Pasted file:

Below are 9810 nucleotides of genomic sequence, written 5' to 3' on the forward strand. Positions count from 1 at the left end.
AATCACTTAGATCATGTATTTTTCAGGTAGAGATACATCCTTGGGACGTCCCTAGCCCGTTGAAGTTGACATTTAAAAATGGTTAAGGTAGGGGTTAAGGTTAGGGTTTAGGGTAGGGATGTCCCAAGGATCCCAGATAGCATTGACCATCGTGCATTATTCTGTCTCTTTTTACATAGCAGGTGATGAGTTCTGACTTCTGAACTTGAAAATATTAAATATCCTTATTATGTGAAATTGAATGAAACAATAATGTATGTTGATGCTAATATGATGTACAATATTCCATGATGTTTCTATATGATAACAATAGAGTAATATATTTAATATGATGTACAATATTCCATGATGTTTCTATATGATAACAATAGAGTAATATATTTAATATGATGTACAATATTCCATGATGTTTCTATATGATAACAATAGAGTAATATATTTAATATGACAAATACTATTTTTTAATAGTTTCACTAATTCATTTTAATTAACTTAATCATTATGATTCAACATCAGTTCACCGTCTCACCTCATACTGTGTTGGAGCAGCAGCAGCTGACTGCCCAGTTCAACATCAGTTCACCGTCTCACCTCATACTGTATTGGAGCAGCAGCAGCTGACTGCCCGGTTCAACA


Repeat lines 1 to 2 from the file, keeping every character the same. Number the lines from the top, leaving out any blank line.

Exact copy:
Below are 9810 nucleotides of genomic sequence, written 5' to 3' on the forward strand. Positions count from 1 at the left end.
AATCACTTAGATCATGTATTTTTCAGGTAGAGATACATCCTTGGGACGTCCCTAGCCCGTTGAAGTTGACATTTAAAAATGGTTAAGGTAGGGGTTAAGGTTAGGGTTTAGGGTAGGGATGTCCCAAGGATCCCAGATAGCATTGACCATCGTGCATTATTCTGTCTCTTTTTACATAGCAGGTGATGAGTTCTGACTTCTGAACTTGAAAATATTAAATATCCTTATTATGTGAAATTGAATGAAACAATAATGTATGTTGATGCTAATATGATGTACAATATTCCATGATGTTTCTATATGATAACAATAGAGTAATATATTTAATATGATGTACAATATTCCATGATGTTTCTATATGATAACAATAGAGTAATATATTTAATATGATGTACAATATTCCATGATGTTTCTATATGATAACAATAGAGTAATATATTTAATATGACAAATACTATTTTTTAATAGTTTCACTAATTCATTTTAATTAACTTAATCATTATGATTCAACATCAGTTCACCGTCTCACCTCATACTGTGTTGGAGCAGCAGCAGCTGACTGCCCAGTTCAACATCAGTTCACCGTCTCACCTCATACTGTATTGGAGCAGCAGCAGCTGACTGCCCGGTTCAACA